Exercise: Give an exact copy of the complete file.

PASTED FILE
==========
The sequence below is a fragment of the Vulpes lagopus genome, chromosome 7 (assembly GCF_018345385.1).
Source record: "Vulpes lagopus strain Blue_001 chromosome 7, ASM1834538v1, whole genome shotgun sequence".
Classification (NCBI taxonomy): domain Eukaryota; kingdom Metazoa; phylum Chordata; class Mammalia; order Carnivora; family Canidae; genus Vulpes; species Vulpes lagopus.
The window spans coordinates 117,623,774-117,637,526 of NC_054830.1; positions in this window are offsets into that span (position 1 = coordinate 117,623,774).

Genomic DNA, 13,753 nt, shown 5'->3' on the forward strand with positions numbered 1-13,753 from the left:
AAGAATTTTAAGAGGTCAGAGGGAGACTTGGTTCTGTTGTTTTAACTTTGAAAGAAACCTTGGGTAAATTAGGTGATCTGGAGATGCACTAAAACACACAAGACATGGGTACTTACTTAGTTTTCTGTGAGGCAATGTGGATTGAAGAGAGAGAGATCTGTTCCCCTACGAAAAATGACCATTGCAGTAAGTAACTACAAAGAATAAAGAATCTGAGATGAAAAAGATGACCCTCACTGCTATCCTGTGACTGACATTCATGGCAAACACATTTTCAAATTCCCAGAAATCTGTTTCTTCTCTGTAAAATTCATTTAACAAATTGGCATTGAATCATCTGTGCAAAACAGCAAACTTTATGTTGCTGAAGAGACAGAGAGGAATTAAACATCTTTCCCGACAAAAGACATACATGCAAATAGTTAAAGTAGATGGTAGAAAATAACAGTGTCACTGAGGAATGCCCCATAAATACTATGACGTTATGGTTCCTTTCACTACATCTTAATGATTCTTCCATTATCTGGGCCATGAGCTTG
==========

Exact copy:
The sequence below is a fragment of the Vulpes lagopus genome, chromosome 7 (assembly GCF_018345385.1).
Source record: "Vulpes lagopus strain Blue_001 chromosome 7, ASM1834538v1, whole genome shotgun sequence".
Classification (NCBI taxonomy): domain Eukaryota; kingdom Metazoa; phylum Chordata; class Mammalia; order Carnivora; family Canidae; genus Vulpes; species Vulpes lagopus.
The window spans coordinates 117,623,774-117,637,526 of NC_054830.1; positions in this window are offsets into that span (position 1 = coordinate 117,623,774).

Genomic DNA, 13,753 nt, shown 5'->3' on the forward strand with positions numbered 1-13,753 from the left:
AAGAATTTTAAGAGGTCAGAGGGAGACTTGGTTCTGTTGTTTTAACTTTGAAAGAAACCTTGGGTAAATTAGGTGATCTGGAGATGCACTAAAACACACAAGACATGGGTACTTACTTAGTTTTCTGTGAGGCAATGTGGATTGAAGAGAGAGAGATCTGTTCCCCTACGAAAAATGACCATTGCAGTAAGTAACTACAAAGAATAAAGAATCTGAGATGAAAAAGATGACCCTCACTGCTATCCTGTGACTGACATTCATGGCAAACACATTTTCAAATTCCCAGAAATCTGTTTCTTCTCTGTAAAATTCATTTAACAAATTGGCATTGAATCATCTGTGCAAAACAGCAAACTTTATGTTGCTGAAGAGACAGAGAGGAATTAAACATCTTTCCCGACAAAAGACATACATGCAAATAGTTAAAGTAGATGGTAGAAAATAACAGTGTCACTGAGGAATGCCCCATAAATACTATGACGTTATGGTTCCTTTCACTACATCTTAATGATTCTTCCATTATCTGGGCCATGAGCTTG